Furthermore, as part of comprehensive emergency response and rehabilitation support for 2022 floods, the Bank delivered two emergency projects for the province of Sindh, which was disproportionately affected by the catastrophe. The US$500 million IDA-funded Sindh Flood Emergency Rehabilitation Project aims to rehabilitate damaged infrastructure and provide short-term livelihood opportunities through cash-for-work in selected areas of Sindh affected by the 2022 floods. The project will also strengthen the capacity of the Government of Sindh to respond to the impacts of climate change and natural hazards through expansion of the Sindh Emergency Rescue Service (Rescue 1122) and enhancing the preparedness of relevant line departments. The Project is expected to benefit 2 million people through rehabilitated infrastructure while short term livelihood support will be provided to 100,000 households.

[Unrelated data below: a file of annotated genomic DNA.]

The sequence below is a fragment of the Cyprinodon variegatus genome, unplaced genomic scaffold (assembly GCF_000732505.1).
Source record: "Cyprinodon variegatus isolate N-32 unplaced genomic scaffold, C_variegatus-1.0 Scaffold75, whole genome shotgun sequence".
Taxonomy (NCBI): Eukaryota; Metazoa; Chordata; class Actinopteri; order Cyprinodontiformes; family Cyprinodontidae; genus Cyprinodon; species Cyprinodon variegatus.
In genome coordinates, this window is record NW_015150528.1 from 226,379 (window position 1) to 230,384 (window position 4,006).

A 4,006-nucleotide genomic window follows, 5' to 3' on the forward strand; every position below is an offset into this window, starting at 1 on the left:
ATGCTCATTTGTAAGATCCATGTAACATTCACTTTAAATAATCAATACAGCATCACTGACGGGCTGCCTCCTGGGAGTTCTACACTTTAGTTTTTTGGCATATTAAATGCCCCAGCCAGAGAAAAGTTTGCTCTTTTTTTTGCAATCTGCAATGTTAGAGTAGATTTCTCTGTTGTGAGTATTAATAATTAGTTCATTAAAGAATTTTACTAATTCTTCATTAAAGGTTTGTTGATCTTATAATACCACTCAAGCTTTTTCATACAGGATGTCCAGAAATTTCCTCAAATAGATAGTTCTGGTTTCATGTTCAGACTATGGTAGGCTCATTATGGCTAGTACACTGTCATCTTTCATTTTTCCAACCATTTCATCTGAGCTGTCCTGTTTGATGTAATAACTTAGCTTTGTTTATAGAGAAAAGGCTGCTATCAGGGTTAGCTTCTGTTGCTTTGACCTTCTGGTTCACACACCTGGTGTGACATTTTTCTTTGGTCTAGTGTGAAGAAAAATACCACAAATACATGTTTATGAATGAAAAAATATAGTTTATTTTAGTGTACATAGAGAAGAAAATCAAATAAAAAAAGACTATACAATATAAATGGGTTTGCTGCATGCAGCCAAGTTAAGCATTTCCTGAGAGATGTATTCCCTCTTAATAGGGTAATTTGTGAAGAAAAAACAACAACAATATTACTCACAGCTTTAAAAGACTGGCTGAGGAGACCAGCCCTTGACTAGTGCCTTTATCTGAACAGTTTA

Similarly, the IDA-funded US$500 million Sindh Flood Emergency Housing Reconstruction Project aims to deliver beneficiary-driven, multi-hazard resilient reconstruction of core housing units damaged or destroyed in the floods of 2022 in selected districts of Sindh. The Project will support the provision of an estimated 350,000 housing subsidy cash grants and strengthen the capacity of the Government of Sindh by providing technical assistance for the overall housing reconstruction program.

The flood emergency response projects have made satisfactory progress till date. US$ 160 million has been utilized for infrastructure rehabilitation, benefitting more than 3 million people, and about US$100 million has been committed for tranche-based cash grants for housing support to 160,000 beneficiaries.  Efforts are ongoing to ensure the inclusion of eligible beneficiaries and putting emphasis on infrastructure resilience in design standards, which represent important steps towards enhancing overall resilience and building back better.